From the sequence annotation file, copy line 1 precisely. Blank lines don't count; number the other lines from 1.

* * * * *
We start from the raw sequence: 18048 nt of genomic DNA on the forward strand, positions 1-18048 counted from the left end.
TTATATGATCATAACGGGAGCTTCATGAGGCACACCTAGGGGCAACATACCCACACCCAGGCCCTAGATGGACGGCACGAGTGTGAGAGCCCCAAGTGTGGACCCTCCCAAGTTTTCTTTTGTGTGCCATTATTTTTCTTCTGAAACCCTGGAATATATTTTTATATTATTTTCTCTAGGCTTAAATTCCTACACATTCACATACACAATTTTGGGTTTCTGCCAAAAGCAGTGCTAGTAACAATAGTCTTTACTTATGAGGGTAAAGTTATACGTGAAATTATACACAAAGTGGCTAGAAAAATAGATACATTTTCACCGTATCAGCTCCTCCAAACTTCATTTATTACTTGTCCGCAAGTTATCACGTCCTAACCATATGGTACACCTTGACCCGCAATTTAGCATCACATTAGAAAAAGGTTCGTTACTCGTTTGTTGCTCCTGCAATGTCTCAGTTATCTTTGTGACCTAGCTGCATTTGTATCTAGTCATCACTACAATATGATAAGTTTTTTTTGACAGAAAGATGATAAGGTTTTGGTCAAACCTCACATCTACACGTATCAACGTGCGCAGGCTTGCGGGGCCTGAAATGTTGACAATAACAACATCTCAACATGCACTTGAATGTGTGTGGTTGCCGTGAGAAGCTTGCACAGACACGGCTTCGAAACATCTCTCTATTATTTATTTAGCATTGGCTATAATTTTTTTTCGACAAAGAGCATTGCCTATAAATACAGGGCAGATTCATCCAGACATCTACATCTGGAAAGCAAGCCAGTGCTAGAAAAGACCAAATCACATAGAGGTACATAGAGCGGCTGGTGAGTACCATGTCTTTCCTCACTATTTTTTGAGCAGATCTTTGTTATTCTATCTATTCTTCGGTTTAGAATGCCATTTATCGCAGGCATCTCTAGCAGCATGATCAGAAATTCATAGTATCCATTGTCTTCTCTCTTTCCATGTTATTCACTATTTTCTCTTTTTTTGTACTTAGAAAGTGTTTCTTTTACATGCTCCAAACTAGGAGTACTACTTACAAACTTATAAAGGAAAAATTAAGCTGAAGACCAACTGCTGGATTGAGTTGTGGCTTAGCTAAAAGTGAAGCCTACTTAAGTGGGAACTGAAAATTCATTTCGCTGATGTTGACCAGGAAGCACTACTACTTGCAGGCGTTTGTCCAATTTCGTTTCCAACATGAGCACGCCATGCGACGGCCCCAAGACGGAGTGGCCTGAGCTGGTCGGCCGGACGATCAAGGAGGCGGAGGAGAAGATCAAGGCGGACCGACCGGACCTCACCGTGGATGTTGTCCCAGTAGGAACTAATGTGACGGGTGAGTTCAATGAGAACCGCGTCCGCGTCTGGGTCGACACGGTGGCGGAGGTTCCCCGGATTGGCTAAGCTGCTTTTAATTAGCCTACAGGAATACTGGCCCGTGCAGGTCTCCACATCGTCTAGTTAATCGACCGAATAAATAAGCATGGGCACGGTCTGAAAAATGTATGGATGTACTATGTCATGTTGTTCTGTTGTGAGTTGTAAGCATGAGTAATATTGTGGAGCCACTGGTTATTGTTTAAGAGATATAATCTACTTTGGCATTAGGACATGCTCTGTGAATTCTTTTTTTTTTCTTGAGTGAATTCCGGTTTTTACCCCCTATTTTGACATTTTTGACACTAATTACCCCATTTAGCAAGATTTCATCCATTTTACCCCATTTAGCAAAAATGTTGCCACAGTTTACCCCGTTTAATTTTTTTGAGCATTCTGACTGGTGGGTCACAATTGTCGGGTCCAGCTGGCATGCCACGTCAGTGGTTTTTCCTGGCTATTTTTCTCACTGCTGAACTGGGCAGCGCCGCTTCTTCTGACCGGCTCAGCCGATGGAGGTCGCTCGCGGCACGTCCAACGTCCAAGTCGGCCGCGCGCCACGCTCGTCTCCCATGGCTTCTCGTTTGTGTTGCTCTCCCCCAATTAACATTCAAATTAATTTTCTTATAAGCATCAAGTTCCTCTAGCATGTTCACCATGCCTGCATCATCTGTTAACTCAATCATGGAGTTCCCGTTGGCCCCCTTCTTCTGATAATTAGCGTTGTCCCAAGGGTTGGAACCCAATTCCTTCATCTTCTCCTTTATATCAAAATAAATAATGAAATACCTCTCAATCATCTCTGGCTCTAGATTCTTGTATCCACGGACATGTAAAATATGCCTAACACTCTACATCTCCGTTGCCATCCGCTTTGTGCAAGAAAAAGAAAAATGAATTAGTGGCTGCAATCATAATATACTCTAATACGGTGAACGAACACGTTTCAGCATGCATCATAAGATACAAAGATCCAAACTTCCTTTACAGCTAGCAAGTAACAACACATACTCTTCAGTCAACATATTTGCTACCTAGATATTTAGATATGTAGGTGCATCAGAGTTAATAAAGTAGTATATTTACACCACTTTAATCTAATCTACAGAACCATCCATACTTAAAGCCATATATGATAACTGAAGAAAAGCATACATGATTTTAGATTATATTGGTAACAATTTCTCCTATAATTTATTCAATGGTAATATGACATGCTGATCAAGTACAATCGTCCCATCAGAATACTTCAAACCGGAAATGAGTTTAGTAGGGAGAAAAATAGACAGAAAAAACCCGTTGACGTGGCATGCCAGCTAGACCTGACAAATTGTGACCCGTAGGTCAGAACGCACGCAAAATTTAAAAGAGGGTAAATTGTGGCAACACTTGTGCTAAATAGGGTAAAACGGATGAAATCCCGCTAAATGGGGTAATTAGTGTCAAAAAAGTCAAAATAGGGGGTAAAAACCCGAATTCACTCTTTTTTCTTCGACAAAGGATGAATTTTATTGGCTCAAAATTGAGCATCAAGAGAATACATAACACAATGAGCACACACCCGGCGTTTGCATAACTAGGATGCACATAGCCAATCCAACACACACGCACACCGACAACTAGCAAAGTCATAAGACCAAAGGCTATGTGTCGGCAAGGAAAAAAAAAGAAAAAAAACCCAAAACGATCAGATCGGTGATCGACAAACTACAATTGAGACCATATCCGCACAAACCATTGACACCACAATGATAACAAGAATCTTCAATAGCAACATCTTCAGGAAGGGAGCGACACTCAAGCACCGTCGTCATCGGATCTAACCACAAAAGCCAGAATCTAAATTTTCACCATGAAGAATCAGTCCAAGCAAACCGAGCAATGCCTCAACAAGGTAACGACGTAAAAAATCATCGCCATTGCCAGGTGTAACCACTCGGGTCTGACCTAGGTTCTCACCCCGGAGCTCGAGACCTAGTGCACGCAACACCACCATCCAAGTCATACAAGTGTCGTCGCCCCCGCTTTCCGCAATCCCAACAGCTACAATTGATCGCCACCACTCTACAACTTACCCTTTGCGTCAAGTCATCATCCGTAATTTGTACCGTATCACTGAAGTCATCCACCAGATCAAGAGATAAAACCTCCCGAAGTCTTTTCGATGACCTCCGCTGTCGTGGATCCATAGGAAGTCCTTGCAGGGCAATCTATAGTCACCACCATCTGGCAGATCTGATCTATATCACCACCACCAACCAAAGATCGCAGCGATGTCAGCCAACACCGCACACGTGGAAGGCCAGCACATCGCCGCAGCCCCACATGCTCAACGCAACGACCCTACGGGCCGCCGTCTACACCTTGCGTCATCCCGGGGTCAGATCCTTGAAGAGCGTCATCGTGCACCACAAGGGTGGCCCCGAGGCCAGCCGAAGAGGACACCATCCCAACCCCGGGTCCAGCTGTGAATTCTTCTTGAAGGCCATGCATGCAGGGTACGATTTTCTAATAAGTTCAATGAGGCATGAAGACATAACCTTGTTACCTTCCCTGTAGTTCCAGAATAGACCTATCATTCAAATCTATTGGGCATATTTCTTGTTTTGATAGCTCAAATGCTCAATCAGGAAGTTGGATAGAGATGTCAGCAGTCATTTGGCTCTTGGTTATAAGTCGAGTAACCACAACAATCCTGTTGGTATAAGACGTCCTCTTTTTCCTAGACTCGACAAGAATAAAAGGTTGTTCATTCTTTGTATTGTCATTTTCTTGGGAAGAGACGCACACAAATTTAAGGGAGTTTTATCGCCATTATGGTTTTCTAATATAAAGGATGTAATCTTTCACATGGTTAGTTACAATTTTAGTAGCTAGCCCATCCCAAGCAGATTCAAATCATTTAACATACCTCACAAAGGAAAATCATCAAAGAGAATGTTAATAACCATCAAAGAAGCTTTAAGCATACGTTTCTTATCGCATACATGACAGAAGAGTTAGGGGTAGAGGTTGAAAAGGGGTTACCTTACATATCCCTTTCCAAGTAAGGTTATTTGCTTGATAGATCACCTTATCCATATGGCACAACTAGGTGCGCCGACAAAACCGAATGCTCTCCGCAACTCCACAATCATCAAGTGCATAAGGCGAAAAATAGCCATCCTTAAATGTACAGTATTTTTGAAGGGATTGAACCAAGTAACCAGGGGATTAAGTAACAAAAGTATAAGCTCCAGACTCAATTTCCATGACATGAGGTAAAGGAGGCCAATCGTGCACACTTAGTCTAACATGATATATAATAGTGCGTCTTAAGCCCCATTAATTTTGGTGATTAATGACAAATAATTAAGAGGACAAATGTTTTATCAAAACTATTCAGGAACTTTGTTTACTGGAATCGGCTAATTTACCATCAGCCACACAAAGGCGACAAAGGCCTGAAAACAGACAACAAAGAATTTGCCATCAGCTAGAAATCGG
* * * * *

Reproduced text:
We start from the raw sequence: 18048 nt of genomic DNA on the forward strand, positions 1-18048 counted from the left end.